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Legal professionals would have to make probate applications online, under latest proposals from the Ministry of Justice (MoJ) designed to boost uptake of digital services.
In a consultation paper published this week, the government has laid out its plans to change non-contentious probate rules so that solicitors and other probate practitioners have to use the online process. In June, four out of five professional applications for grants of probate still arrived in paper form and the MoJ has decided “the process has to modernise”.
According to the consultation, the online process “represents a more secure and reliable system which offers cost savings and a range of efficiencies”. These, it adds, include a reduction in numbers of incorrect forms being returned and fewer queries regarding the progress of individual cases.
The document also predicts a “more flexible operating model as staff are able to work remotely” with quicker processing resulting in more applications being dealt with and a drop in waiting times.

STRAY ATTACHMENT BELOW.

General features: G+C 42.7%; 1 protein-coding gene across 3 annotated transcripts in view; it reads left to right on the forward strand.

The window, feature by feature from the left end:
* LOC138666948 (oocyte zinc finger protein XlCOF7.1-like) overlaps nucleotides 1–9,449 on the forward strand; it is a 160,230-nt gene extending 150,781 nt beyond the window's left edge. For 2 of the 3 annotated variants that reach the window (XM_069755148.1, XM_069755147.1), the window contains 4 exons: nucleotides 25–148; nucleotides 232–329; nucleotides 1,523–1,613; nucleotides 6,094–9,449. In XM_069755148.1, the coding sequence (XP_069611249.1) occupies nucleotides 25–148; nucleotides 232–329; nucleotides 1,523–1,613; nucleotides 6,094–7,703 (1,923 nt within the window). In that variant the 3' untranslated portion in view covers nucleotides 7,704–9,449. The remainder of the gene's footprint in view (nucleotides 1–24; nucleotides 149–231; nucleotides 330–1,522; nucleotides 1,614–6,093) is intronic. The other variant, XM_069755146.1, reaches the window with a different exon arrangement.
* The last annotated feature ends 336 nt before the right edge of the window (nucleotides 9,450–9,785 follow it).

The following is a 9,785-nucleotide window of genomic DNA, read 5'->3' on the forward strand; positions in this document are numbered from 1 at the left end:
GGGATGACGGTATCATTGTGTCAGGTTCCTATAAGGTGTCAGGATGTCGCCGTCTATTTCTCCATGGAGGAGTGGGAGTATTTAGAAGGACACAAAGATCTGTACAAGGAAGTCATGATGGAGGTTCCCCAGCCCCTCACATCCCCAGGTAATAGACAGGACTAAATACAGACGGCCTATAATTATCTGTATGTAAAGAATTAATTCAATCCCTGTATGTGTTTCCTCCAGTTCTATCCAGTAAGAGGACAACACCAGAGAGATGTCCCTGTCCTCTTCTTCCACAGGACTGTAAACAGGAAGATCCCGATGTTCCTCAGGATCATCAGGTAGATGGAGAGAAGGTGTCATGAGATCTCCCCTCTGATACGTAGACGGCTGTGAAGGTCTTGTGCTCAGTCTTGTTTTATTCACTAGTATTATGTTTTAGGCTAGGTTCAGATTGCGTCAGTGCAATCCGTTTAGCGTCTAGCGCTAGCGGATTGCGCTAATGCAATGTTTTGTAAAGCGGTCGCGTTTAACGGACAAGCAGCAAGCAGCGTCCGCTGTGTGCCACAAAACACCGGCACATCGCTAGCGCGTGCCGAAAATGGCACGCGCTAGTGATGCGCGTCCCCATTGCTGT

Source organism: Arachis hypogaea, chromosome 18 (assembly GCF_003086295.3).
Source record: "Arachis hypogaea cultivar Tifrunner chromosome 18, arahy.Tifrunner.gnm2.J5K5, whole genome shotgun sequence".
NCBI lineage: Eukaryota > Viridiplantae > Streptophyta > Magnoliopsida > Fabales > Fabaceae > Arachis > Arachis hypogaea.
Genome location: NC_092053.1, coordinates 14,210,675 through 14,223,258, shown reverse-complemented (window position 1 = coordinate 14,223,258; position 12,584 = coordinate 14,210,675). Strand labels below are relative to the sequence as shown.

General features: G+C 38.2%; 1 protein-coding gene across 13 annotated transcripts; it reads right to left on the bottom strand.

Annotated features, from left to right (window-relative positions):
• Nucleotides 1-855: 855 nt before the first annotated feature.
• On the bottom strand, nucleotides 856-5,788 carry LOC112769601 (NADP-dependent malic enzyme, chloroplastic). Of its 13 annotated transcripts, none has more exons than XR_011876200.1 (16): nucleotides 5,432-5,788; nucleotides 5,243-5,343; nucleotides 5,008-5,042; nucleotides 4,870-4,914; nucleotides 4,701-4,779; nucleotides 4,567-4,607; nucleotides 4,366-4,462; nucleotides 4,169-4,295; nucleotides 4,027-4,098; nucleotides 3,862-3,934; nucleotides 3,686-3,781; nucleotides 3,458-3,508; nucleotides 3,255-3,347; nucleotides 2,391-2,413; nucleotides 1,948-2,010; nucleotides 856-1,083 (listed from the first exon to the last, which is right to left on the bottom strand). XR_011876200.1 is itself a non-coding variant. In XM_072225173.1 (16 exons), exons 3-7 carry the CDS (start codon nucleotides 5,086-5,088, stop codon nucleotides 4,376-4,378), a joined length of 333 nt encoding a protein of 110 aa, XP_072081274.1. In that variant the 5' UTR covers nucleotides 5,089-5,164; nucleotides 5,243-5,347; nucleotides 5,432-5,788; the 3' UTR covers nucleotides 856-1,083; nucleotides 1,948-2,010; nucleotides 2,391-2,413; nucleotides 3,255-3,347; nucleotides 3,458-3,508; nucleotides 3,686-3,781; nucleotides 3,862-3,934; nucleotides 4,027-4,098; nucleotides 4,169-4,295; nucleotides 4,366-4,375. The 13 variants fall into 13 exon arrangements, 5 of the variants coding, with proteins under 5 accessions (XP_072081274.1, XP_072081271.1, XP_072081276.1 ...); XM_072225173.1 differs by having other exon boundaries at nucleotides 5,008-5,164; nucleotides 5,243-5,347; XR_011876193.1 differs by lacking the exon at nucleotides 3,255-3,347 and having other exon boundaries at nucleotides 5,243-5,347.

It states: “Moving from a paper-based system means costs of maintaining large archives of application documents are lessened while improving records storage and management… [and] records can be searched and located much more easily.”
The online probate service was introduced in 2017, but take-up by professionals has been relatively slow; although it has risen significantly during the pandemic.
An MoJ spokesperson told the Law Society Gazette: “Our online probate services are simpler, quicker and more reliable. We urge legal professionals to respond to the consultation and help us move towards a more efficient process of handling probate applications.”
Solicitors have until 10 September to respond to the consultation document.